9 April 2009

The Cassandra Complex, Wired UK and More Mortal Remains

I simply cannot be trusted to write blog entries on anything even remotely resembling a regular basis. It isn't necessarily anything to do with my commitment, dedication or self-motivation, but rather my constant wavering journey between 1) thinking I have something worth saying, and 2) thinking I have nothing of interest to impart whatsoever. In the spirit of conscious denial, I'm writing this anyway. Buggeration to the lot of you.


Got back from Cardiff yesterday where I spent a pleasant few days involved in work activity. I'm a security advisor by day, but am unable to name my employer due, rather obviously, to security reasons.

It was, on balance, a positive few days but I do get a little frustrated by the apparent inability of people to understand the basic concepts of security no matter how hard I try to explain them.

For instance, a question that I'm often asked is this: "We've got security guards on the front door and a lock on the office door, so why do we need to lock our papers away?"

"Well," I helpfully reply, "security is all about defence in depth or, if you prefer, the 'onion skin' approach. It's important to have layers of security protecting a particular asset so that if one of those layers fails or is ineffective against a certain threat, there will be other layers in place to provide continued protection."

They look at me blankly.

"Here's an example. If someone forgets to lock the office door, then an opportunist could get into the room and would then find a lovely selection of sensitive documentation strewn about the place. That would be a failure to protect the asset."

Glazed looks of incomprehension punctuated with the occasional nose-pick or arse-scratch.

"Don't forget, of course, that not only do we have to try and reduce outside threats, but also inside threats. It's widely acknowledged that approximately 80% of theft is committed internally. In other words, by people who actually have a right to be in your work area."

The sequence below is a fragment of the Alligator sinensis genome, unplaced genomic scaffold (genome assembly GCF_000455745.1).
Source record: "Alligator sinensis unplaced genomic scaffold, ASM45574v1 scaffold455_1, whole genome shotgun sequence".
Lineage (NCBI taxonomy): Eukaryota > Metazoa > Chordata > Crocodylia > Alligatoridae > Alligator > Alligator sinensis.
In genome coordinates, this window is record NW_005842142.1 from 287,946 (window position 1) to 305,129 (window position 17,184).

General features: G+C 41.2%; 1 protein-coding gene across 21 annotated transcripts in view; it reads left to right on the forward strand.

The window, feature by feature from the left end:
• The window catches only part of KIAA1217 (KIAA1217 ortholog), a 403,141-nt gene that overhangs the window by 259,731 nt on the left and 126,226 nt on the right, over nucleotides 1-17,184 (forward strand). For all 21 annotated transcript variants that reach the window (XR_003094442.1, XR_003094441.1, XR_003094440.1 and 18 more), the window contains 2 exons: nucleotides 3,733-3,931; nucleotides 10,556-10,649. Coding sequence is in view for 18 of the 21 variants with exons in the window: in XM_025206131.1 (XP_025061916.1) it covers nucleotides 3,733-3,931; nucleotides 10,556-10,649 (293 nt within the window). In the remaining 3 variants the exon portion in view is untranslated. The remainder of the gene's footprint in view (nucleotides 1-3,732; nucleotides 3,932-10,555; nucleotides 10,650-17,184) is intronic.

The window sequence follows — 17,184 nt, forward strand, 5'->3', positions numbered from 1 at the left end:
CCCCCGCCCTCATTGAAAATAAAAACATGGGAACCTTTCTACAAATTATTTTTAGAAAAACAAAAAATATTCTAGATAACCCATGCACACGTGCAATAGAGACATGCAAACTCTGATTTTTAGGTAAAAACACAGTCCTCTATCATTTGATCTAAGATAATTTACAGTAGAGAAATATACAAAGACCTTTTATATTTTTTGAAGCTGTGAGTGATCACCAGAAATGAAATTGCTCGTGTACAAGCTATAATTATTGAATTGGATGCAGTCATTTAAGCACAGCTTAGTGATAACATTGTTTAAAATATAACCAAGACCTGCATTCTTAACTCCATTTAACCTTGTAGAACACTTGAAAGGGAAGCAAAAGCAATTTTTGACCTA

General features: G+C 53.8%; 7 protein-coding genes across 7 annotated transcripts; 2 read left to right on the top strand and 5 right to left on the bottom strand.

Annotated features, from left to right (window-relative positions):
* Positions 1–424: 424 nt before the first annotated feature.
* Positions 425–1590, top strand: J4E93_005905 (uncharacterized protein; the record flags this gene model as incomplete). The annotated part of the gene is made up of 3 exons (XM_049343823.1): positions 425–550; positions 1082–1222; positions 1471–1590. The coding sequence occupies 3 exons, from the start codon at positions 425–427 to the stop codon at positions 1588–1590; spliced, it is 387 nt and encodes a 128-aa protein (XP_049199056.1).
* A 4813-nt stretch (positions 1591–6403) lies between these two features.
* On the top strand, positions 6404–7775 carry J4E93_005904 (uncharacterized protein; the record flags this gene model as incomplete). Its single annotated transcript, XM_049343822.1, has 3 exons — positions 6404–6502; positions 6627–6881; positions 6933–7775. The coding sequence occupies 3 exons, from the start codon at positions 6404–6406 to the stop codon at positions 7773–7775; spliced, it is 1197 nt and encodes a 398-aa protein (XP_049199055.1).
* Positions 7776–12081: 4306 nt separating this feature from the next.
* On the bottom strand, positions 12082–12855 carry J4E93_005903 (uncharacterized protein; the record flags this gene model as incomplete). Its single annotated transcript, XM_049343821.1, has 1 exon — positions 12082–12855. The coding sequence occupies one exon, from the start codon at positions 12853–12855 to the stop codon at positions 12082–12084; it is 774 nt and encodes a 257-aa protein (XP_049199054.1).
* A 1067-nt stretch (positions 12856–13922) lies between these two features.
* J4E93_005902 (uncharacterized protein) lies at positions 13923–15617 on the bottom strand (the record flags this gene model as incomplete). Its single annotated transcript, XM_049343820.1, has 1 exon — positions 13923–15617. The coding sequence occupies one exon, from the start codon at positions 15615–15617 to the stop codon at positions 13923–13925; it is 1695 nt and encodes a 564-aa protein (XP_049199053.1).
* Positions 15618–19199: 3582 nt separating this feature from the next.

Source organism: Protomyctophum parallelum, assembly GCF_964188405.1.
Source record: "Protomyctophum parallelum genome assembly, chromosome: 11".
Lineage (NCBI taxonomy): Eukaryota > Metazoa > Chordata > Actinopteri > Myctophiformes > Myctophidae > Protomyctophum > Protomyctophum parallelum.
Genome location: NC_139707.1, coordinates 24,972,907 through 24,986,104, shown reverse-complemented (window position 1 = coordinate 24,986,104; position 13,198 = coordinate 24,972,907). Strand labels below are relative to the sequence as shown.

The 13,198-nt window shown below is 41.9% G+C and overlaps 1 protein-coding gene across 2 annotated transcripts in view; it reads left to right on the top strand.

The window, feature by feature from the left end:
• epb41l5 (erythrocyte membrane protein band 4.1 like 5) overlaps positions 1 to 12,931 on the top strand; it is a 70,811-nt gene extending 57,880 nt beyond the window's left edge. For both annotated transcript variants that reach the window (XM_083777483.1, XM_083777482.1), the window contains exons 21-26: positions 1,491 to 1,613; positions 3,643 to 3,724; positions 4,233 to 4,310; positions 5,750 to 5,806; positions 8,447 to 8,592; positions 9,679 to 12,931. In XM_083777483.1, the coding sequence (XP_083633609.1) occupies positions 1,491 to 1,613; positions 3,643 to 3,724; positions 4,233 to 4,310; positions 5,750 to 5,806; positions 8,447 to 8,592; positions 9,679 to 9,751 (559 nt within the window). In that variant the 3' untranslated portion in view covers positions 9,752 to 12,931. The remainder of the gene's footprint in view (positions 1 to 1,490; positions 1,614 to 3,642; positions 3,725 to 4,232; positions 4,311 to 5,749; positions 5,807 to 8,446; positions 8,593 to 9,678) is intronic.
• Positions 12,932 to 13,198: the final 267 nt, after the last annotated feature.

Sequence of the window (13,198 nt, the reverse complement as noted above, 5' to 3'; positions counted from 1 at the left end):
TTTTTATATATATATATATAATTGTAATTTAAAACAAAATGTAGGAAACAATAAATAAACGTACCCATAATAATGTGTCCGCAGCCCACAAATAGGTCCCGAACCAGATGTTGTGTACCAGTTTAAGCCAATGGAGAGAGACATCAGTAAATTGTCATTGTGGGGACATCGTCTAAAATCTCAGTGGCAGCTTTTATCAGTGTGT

"What, like the cleaners? But aren't they security cleared?"

"Yes, they are security cleared depending on where they work, but that doesn't provide protection, it is merely one layer, a single countermeasure. We need to make sure those other layers are in place. Security clearance doesn't mean that we can trust that person implicitly with every piece of information we have. It's merely a general indication."

The blank looks resume.

"And remember, it isn't necessarily the cleaners that steal things. There are lots of other people who may have access to the office - the security guards, maintenance men, IT specialists and, of course", I take a deep breath, "your co-workers."

The blank looks dissolve into puzzlement, anger and incredulity.

Yes folks, when you explain to a roomful of people that their colleagues may want to steal things, they don't take it particularly well.

"Would you give your ATM card and PIN to a colleague and trust them with all your money? No, probably not. So why would you leave sensitive customer information, which they have no need to see, on your desk overnight? Treat assets as if they were your own personal property."

By this time, it's too late and the damage is done. Certain people finally understand it, but there is a stubborn hardcore who absolutely refuse to buy into what I'm telling them, even though it's common sense, purely because I'm part of management and, therefore, a demonic mouthpiece for "The Man" who clearly has no idea how things operate in the real world.